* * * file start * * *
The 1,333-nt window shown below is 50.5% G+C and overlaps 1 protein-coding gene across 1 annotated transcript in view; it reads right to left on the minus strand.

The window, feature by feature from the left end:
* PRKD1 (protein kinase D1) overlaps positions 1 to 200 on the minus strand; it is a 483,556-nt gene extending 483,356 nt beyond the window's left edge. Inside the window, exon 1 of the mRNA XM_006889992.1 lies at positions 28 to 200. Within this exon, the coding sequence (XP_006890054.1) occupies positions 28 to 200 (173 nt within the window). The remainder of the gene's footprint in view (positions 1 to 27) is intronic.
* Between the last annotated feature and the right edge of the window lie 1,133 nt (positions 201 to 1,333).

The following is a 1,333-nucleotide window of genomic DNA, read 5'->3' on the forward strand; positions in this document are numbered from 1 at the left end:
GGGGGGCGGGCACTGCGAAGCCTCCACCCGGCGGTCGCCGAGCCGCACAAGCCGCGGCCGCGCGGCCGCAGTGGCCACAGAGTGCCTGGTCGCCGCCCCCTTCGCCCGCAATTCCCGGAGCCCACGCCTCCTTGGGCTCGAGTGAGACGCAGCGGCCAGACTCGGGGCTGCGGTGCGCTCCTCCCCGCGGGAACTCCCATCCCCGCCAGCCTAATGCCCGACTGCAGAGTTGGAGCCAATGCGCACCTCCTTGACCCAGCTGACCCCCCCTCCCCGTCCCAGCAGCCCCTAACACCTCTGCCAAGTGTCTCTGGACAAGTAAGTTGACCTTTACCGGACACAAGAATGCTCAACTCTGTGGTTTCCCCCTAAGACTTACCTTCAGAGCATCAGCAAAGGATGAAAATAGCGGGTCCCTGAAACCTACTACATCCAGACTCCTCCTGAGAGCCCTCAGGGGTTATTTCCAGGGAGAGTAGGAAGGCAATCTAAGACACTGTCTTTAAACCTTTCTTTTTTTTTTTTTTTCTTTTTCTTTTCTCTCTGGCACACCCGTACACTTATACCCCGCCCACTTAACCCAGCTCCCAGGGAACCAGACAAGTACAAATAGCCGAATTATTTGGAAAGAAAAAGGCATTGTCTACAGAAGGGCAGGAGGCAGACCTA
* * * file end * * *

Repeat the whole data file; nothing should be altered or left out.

The 1,333-nt window shown below is 50.5% G+C and overlaps 1 protein-coding gene across 1 annotated transcript in view; it reads right to left on the minus strand.

The window, feature by feature from the left end:
* PRKD1 (protein kinase D1) overlaps positions 1 to 200 on the minus strand; it is a 483,556-nt gene extending 483,356 nt beyond the window's left edge. Inside the window, exon 1 of the mRNA XM_006889992.1 lies at positions 28 to 200. Within this exon, the coding sequence (XP_006890054.1) occupies positions 28 to 200 (173 nt within the window). The remainder of the gene's footprint in view (positions 1 to 27) is intronic.
* Between the last annotated feature and the right edge of the window lie 1,133 nt (positions 201 to 1,333).

The following is a 1,333-nucleotide window of genomic DNA, read 5'->3' on the forward strand; positions in this document are numbered from 1 at the left end:
GGGGGGCGGGCACTGCGAAGCCTCCACCCGGCGGTCGCCGAGCCGCACAAGCCGCGGCCGCGCGGCCGCAGTGGCCACAGAGTGCCTGGTCGCCGCCCCCTTCGCCCGCAATTCCCGGAGCCCACGCCTCCTTGGGCTCGAGTGAGACGCAGCGGCCAGACTCGGGGCTGCGGTGCGCTCCTCCCCGCGGGAACTCCCATCCCCGCCAGCCTAATGCCCGACTGCAGAGTTGGAGCCAATGCGCACCTCCTTGACCCAGCTGACCCCCCCTCCCCGTCCCAGCAGCCCCTAACACCTCTGCCAAGTGTCTCTGGACAAGTAAGTTGACCTTTACCGGACACAAGAATGCTCAACTCTGTGGTTTCCCCCTAAGACTTACCTTCAGAGCATCAGCAAAGGATGAAAATAGCGGGTCCCTGAAACCTACTACATCCAGACTCCTCCTGAGAGCCCTCAGGGGTTATTTCCAGGGAGAGTAGGAAGGCAATCTAAGACACTGTCTTTAAACCTTTCTTTTTTTTTTTTTTTCTTTTTCTTTTCTCTCTGGCACACCCGTACACTTATACCCCGCCCACTTAACCCAGCTCCCAGGGAACCAGACAAGTACAAATAGCCGAATTATTTGGAAAGAAAAAGGCATTGTCTACAGAAGGGCAGGAGGCAGACCTA